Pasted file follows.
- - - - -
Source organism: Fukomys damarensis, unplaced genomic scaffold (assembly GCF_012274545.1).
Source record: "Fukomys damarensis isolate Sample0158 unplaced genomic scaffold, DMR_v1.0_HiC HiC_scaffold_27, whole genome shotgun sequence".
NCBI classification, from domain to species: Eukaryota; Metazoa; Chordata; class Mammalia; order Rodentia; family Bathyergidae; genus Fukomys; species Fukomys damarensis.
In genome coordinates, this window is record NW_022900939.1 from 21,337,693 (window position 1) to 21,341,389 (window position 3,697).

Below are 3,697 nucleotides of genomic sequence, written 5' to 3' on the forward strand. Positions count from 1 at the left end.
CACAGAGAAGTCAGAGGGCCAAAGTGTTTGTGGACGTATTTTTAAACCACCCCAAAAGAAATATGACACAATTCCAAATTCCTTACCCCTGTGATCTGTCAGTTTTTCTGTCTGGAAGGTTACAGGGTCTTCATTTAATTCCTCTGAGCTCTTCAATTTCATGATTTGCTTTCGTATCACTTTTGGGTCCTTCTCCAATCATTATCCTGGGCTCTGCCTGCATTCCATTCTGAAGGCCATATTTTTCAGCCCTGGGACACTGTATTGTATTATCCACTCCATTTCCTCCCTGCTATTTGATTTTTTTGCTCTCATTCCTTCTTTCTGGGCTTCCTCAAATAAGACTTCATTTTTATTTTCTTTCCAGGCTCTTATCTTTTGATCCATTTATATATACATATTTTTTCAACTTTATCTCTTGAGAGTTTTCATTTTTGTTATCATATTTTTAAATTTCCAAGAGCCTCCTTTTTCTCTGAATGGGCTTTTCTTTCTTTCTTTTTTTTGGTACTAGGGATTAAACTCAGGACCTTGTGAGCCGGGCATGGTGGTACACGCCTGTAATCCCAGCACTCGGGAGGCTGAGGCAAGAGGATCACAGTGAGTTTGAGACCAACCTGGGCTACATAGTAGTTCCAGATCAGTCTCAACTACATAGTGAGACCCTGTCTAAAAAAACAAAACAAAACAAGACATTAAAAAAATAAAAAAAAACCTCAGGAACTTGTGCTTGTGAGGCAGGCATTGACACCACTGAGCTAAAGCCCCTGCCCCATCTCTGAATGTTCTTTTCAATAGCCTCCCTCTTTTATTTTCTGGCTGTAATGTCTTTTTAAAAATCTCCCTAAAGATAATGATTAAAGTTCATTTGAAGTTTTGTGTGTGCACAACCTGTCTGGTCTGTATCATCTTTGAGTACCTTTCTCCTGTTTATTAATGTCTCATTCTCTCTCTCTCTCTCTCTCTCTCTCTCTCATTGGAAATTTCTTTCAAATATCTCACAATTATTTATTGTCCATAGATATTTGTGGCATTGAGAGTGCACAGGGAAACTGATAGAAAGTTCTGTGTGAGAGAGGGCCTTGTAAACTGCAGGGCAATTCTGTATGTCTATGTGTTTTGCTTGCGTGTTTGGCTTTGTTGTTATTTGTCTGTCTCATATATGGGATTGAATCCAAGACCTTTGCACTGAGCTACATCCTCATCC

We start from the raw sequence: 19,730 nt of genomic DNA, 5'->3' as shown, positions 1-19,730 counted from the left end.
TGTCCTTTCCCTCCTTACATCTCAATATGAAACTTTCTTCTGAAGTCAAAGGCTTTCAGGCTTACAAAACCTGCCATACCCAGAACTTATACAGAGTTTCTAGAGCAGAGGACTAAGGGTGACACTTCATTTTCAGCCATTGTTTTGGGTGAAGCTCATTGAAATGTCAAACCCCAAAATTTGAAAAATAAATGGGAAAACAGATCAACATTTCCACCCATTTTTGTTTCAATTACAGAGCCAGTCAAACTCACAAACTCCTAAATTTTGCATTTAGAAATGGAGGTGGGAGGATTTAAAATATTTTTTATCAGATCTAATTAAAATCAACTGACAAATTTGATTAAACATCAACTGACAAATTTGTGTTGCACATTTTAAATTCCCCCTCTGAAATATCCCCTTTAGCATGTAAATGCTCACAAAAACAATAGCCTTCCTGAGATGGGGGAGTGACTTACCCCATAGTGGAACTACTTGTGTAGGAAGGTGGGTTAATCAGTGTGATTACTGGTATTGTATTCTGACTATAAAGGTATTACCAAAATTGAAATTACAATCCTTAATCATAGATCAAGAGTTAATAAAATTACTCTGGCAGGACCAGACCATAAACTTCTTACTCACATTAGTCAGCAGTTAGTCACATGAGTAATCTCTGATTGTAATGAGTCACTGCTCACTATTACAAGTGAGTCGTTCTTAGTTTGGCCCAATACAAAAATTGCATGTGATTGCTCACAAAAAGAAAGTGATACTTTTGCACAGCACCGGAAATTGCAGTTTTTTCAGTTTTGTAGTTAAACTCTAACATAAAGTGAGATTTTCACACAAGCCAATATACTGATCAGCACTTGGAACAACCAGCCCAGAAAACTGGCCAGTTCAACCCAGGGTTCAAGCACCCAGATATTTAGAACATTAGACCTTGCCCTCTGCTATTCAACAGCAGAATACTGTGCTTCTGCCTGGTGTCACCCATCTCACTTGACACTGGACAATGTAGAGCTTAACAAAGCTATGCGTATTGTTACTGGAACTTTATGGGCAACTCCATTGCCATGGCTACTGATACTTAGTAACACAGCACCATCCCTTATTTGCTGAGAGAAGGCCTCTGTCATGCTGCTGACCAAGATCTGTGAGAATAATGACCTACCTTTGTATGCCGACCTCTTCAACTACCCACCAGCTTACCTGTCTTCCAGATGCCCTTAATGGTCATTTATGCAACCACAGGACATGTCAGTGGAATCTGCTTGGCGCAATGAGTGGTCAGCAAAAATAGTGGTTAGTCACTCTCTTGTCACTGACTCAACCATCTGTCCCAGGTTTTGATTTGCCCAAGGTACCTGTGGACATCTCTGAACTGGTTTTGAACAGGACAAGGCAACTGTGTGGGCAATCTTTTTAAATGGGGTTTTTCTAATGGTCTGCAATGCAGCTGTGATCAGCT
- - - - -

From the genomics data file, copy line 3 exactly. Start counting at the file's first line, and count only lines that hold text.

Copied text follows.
NCBI classification, from domain to species: Eukaryota; Metazoa; Chordata; class Mammalia; order Rodentia; family Bathyergidae; genus Fukomys; species Fukomys damarensis.